Baked Squash Gratin — The Weekender
I come from one of those families where the Thanksgiving menu is essentially written on stone tablets. Many years ago, it was declared that there shall be turkey with stuffing (some cooked inside the bird and some cooked outside). Mashed potatoes are compulsory, as are sautéed Brussels sprouts, homemade gravy and cranberry jelly in the shape of a can.
When I was 12 years old, my cousin Jeremy brought an unscripted dish to our Thanksgiving table, but it was so wonderful that it was added to the holiday canon. It was a very large bowl of steamed and mashed butternut squash, enriched with a bit of powdered ginger and plenty of butter.
The only issue with this squash dish is that we somehow always manage to make so much of it that it ends up being totally out of proportion with the rest of the leftovers. The only thing that ends up outlasting is the gravy. (My father has trouble making less than a gallon of gravy.) Thankfully, I’ve discovered just the thing to transform all that squash and make it the most sought-after leftover around (though, if you make something else out of it, can it still be called a leftover?).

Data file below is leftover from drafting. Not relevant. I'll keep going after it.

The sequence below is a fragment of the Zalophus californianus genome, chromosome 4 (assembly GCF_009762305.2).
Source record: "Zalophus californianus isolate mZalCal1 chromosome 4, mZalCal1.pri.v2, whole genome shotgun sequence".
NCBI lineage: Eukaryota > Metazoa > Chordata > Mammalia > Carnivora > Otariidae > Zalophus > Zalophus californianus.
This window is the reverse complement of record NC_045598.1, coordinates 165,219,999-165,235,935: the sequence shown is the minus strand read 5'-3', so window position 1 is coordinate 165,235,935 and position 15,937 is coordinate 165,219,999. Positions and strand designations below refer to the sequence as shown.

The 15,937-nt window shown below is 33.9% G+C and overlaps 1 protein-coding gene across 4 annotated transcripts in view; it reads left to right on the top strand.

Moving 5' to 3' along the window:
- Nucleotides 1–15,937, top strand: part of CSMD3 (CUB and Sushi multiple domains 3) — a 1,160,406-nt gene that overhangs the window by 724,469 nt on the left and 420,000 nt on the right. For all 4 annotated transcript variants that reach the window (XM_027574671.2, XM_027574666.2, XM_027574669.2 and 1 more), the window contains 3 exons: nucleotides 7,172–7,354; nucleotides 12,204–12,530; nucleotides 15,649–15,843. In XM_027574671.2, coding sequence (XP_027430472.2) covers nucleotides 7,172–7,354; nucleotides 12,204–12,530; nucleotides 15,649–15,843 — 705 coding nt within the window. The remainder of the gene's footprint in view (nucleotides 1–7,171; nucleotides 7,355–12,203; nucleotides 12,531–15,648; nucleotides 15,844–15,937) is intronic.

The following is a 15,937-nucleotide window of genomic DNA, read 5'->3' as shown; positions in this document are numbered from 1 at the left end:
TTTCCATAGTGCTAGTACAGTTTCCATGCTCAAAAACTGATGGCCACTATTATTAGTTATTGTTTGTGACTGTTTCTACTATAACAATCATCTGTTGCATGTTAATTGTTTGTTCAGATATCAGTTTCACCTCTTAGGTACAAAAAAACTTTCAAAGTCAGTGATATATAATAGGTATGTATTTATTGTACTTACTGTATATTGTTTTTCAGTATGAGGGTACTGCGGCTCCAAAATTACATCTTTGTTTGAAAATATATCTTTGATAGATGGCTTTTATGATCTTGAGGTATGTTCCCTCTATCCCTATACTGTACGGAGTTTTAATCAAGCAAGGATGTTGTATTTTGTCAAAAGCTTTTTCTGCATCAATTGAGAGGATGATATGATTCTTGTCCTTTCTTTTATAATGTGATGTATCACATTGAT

Before you start layering pureed squash with pesto, here are a few things you should know:
- The recipe instructs you to steam your squash. However, if the oven is already going, you could also cut the squash in half and bake it to take advantage of the heat you’re already generating.
- When it comes to pureeing the cooked squash, a generous whirl in a food process or a blender works fine.
- Don’t be a hero. You’ve just spent days cooking a giant feast. Follow Giada’s suggestion and use store-bought pesto.
Marisa McClellan is a food writer and canning teacher who lives in Center City Philadelphia. Find more of her food (all cooked up in her 80-square-foot kitchen) at her blog, Food in Jars . Her first cookbook, also called Food in Jars , will be published by Running Press in spring 2012.